The U.S. Supreme Court does not often rule for secured lenders on bankruptcy issues. But on May 29, 2012, the Supreme Court did just that, resolving a split among lower courts on whether a debtor in Chapter 11 could confirm a plan over a secured creditor’s objection if the plan allows the sale of the creditor’s collateral free and clear of the creditor’s lien, but does not allow the secured creditor to credit-bid at the sale.1 Agreeing with the Seventh Circuit Court of Appeals (and disagreeing with the Third and Fifth Circuits), the Supreme Court said “no.” This is good news for secured lenders.
The Debtors were RadLAX Gateway Hotel, LLC and RadLAX Gateway Deck, LLC (the “Debtors”). The secured lender was Longview Ultra Construction Loan Investment Fund, for which the trustee was Amalgamated Bank (the “Bank”). In 2007, the Debtors borrowed $142 million from the Bank to purchase and renovate a hotel and to build a parking ramp. To secure the loan, the Bank obtained a blanket lien on the Debtors’ assets. The Debtors underestimated the cost of the project, and by August 2009, they were out of cash. The project was not complete, and there was no prospect for obtaining additional funds. They filed bankruptcy shortly thereafter.
The Debtors sought to confirm a “cramdown” plan in Chapter 11. A cramdown plan is one that is confirmed over the objection of a class of impaired creditors. A cramdown plan can be confirmed if it “does not discriminate unfairly, and is fair and equitable” to the objecting class of creditors. A plan is “fair and equitable” if it meets one of three criteria: (1) the secured creditor is allowed to retain its liens against the collateral, and the debtor is required to make deferred cash payments to the creditor totaling at least the present value of the collateral; (2) the collateral is sold, and the creditor is allowed to credit-bid at the sale; or (3) the creditor receives the “indubitable equivalent” of its claim.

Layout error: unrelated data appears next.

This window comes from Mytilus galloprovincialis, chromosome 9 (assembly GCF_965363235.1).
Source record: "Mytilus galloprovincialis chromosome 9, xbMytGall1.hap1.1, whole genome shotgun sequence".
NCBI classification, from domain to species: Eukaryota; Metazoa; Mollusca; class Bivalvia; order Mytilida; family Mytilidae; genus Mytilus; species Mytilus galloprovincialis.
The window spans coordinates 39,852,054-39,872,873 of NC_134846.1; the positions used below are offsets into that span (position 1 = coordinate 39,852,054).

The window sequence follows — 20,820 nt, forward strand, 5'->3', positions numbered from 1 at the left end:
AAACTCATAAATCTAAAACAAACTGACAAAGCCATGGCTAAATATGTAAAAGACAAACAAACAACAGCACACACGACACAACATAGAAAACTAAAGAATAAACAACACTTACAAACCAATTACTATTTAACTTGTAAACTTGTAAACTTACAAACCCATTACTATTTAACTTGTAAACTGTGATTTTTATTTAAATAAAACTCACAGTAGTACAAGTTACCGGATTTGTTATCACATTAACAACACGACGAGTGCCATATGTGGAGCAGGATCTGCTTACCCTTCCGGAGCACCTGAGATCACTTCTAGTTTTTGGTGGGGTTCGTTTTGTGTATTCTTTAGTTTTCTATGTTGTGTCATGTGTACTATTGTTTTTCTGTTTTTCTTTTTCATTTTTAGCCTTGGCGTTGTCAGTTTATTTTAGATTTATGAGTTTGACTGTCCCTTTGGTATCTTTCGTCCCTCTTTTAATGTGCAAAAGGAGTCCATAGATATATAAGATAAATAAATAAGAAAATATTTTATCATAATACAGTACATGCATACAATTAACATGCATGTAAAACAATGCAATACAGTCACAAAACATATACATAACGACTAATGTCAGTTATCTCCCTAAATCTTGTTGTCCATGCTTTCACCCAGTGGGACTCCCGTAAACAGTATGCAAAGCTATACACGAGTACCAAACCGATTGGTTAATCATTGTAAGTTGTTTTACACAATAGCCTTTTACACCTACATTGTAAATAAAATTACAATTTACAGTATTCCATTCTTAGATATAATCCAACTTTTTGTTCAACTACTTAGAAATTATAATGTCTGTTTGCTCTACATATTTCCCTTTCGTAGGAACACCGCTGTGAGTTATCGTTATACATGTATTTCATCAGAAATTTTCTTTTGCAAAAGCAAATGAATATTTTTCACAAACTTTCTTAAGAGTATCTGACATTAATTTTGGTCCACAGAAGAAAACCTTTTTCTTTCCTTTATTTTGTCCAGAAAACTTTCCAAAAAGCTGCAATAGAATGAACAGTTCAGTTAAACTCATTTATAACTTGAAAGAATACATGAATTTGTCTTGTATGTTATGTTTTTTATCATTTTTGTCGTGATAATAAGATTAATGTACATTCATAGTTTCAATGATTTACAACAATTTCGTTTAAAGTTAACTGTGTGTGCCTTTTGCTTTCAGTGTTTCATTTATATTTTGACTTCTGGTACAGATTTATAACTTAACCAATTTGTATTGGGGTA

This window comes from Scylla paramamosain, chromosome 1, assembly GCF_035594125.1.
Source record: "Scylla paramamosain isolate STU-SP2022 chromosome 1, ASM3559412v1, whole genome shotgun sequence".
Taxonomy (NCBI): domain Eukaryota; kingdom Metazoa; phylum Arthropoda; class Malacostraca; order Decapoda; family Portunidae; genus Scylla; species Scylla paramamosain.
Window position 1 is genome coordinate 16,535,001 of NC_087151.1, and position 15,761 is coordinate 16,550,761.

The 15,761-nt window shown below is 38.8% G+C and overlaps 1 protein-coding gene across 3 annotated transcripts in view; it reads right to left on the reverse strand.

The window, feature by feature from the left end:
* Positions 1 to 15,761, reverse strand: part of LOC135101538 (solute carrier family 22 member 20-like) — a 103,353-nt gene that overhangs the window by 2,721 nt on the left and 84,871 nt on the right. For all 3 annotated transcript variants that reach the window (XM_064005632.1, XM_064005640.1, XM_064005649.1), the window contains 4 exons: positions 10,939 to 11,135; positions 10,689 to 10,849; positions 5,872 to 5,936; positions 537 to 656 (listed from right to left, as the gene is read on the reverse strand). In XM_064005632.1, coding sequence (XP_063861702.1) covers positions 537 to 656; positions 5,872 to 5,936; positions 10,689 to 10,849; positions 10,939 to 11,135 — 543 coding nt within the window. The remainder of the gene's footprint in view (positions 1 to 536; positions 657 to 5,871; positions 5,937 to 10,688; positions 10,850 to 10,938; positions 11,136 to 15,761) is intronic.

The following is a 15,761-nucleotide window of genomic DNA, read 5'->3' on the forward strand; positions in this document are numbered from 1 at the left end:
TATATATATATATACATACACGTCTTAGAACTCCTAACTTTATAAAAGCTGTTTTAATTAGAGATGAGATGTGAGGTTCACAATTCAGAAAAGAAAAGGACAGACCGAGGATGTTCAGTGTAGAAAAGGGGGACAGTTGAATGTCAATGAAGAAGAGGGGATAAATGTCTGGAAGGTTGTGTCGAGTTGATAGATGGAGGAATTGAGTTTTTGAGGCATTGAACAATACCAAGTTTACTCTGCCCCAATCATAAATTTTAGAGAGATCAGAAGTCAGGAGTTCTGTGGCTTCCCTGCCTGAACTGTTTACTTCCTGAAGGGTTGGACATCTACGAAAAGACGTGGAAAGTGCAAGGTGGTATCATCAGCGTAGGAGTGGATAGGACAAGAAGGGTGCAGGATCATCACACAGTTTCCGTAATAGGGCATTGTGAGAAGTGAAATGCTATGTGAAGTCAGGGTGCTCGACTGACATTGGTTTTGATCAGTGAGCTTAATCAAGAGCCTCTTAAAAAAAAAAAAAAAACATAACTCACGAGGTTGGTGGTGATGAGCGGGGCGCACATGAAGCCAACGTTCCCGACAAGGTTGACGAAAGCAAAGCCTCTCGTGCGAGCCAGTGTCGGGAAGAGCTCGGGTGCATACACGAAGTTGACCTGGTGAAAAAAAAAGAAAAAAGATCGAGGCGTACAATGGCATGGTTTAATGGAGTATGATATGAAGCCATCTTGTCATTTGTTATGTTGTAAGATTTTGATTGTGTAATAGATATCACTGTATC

The Debtors argued that their plan met requirement number (3) because the sale proceeds—i.e., the indubitable equivalent—would be paid to the Bank. The plan did not, however, allow the Bank to credit-bid at the auction. Thus, the Bank argued that the plan could not be confirmed because it violated requirement number (2). This issue had been addressed by the Third, Fifth, and Seventh Circuits. The Third and Fifth Circuits agreed with the Debtors, holding that the secured creditor’s collateral could be sold free and clear without allowing the creditor to credit-bid, as long as the debtor provided the creditor with the proceeds of the sale. The Seventh Circuit, on the other hand, agreed with the Bank, holding that such a plan could not be confirmed.
The Supreme Court agreed with the Bank and called the Debtors’ reading of the statute “hyperliteral and contrary to common sense.” The Court applied a standard canon of statutory construction, which is that a specific statute governs over a general one. Here the Court concluded that requirement number (3) is general, being broadly worded and saying nothing about a sale. But requirement (2) is specific, detailing the requirements for selling collateral free and clear. Thus, the Debtors could not sell the collateral free and clear without allowing the secured creditor to credit-bid.
The Supreme Court’s decision is a good one for secured creditors. Where the secured creditor’s collateral will be sold at auction in a cramdown plan, the secured creditor must be allowed to credit-bid at the sale, which will give the creditor more control over the disposition of its collateral. Of course, the secured creditor could consent to an auction without the right to credit bid. But the Court’s decision makes it clear that without consent, a debtor cannot close the door on credit-bidding.
1“Credit-bid” means to bid by offsetting the purchase price with the debt owed. With a credit-bid, the creditor does not have to pay cash, unless the bid amount exceeds the debt amount.